The Arctic and Antarctica might seem quite similar at first glance: Mountainous, snow-covered landscapes and icebergs, whales, and nesting seabirds by the tens of thousands. But they are polar opposites – literally – and in many other ways you might not expect.

History & Exploration

While Captain James Cook and his crew crossed the Antarctic Circle in 1773, they didn’t set foot on or even see the continent itself. January 19, 1840, marked the first time in recorded history that people walked on the southern-most continent when Charles Wilkes led a fleet of six ships from Virginia to Australia to Antarctica over the course of two years.

Sea kayaks and expedition cruise ship MV Sea Spirit (Poseidon Expeditions) with iceberg, Orne Harbor, Graham Land, Antarctic Peninsula, Antarctica


Early exploration of the Arctic started in the 1590s when European monarchs began their search for an alternate trading route to China. William Barents, a Dutch explorer, made three voyages in search of passage and eventually discovered Spitsbergen (Svalbard). During his third and final voyage, his ship became trapped by sea ice, forcing Barents and his crew to spend the winter in the High Arctic. Barents died during the trip home, but many of his crew survived. It would be many years – and many explorations – before Roald Amundsen would complete the first successful voyage through the Northwest Passage, from 1903-1905. The North Pole was discovered in 1909 by Robert E. Peary. It took Peary eight attempts over the course of 23 years.

However, Peary’s discovery in 1909 was followed by news that Dr. Frederic A. Cook had actually reached the North Pole in 1908. However, to this day, neither claim has been confirmed – or disproven – and both men are credited with being important Arctic explorers.


The terrain of the Arctic and Antarctica holds some major differences, most notably at the Poles themselves. While Antarctica is an actual continent (the 5th largest), there is no land at the North Pole, only sea ice.

Think of it this way: the Arctic is an ocean that is almost completely surrounded by land; Antarctica is land completely surrounded by an ocean.

The North Pole is at sea level, and Antarctica has the highest average elevation of all the continents on the planet, with the continent’s highest peak at 16,066 feet. Antarctica also stands apart thanks to its two volcanoes – Mount Erebus and Deception Island.


According to the National Snow & Ice Data Center (), the different settings on these two extreme locations create very different ice conditions. In the Arctic, sea ice floes are prone to bump into each other, forming thicker ice and ridges – some up to 12 to 15 feet thick. “Of the 5.8 million square miles of sea ice that exist during winter, on average, 2.7 million square miles remain at the end of the summer melt season,” the NSIDC states.

Open waters around Antarctica create conditions where ice can roam freely. This results in thinner ice – usually around three to six feet thick – and more ice melt during the summer. According to the NSIDC, during the winter, up to 6.9 million square miles of ocean is covered by sea ice, but by the end of summer, only about 1.1 million square miles of sea ice remains.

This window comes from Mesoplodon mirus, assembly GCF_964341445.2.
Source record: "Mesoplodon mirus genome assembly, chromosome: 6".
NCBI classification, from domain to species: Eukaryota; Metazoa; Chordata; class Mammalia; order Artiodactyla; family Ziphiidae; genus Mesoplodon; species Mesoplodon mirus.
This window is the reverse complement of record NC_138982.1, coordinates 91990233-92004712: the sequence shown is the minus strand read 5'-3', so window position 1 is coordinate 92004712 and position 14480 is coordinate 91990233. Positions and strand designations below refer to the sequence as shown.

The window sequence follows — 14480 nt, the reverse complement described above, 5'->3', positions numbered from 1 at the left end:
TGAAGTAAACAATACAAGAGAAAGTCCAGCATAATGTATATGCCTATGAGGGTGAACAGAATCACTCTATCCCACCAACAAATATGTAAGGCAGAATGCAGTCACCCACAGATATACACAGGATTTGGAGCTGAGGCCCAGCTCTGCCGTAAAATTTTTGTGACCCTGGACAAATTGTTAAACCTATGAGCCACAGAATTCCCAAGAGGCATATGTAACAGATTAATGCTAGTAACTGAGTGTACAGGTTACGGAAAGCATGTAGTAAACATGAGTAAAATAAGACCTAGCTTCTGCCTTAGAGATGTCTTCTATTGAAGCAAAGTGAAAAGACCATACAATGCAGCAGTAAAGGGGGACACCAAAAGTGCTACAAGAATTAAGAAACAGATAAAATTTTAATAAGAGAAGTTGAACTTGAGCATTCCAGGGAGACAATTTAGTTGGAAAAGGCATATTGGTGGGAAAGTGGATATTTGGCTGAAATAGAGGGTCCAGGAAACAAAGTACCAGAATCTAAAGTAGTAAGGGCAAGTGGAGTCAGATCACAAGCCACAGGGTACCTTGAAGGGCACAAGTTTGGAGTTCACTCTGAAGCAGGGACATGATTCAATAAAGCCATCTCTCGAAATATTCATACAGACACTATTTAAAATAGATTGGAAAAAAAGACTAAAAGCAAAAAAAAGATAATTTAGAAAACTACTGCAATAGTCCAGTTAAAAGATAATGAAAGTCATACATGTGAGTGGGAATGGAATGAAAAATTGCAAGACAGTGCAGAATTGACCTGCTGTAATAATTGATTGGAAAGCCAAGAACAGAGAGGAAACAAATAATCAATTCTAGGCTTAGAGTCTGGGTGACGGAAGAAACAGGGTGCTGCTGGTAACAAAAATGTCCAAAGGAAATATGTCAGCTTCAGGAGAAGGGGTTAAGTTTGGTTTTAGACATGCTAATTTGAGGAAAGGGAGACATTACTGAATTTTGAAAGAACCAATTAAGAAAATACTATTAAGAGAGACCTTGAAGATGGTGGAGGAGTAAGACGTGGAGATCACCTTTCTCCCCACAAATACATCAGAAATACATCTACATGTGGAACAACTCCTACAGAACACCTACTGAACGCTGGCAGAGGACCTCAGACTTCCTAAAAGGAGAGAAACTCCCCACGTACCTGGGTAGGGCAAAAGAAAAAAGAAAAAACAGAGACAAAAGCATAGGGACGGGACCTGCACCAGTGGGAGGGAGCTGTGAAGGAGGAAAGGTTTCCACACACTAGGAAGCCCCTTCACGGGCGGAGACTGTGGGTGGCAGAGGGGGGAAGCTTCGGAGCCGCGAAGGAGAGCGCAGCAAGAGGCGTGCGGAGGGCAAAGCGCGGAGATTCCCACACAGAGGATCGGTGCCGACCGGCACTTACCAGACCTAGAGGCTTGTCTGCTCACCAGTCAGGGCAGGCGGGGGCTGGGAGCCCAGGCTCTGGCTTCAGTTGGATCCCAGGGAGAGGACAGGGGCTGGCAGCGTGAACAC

Fluke of Humpback whale (Megaptera novaeangliae) and Zodiac raft of expedition cruise ship MV Sea Spirit (Poseidon Expeditions), Guyou Islands, Flandres Bay, Graham Land, Antarctic Peninsula, Antarctica


Wildlife & Nature

Flora and fauna are very different at the Poles. In the Arctic, land mammals such as polar bears, Arctic fox, Arctic reindeer, and Arctic hare are prevalent. Antarctica isn’t home to any large land mammals whatsoever.

The Arctic is also home to walruses and puffins – neither of which are found in Antarctica. The Arctic also boasts much more flora – nearly 1,500 difference species – than its icy southern counterpart.

Despite its lack of plant life, Antarctica is home to many species of animals including seals, whales, and many different kinds of penguins, such as gentoos, king penguins, and emperor penguins.

Poseidon Expeditions


Seasons & Climate

Being on opposite ends of the Earth means opposite seasons, though both regions encounter long, cold winters and short, cool summers. Antarctica is colder than the Arctic and claims the coldest air temperature ever recorded on Earth: -88ºC.

Austral Summer, at the Earth’s southernmost point, runs from November through February. December and January are the months with the most sunlight (up to 20 hours a day), and daily temperatures are at their warmest. In January, temperatures at the Peninsula average 1ºC. Mid-December is the time when penguins begin hatching their chicks. Antarctica is covered with ice (and contains more than 90 percent of the Earth’s ice) but, it Is technically a desert and one of the driest places on Earth. It is also one of the windiest – with wind speeds reaching 200MPH.

Poseidon Expeditions


In the Arctic, temperatures range from -40ºC in the winter to as high as 10ºC, during the summer In addition to warmer temperatures, Arctic summers, which runs from June through September, also offer the Midnight Sun. Depending on the weather, sunlight, or at least a lighted sky is prevalent 18-24 hours per day. The midnight sun also contributes to the warmer temperatures, melting the sea ice. Of course, in the winter, nighttime lasts for six months.

Many countries have research facilities in Antarctica, but the continent belongs to no one, and many international treaties are in place to protect the land. No single country owns the North Pole, either.

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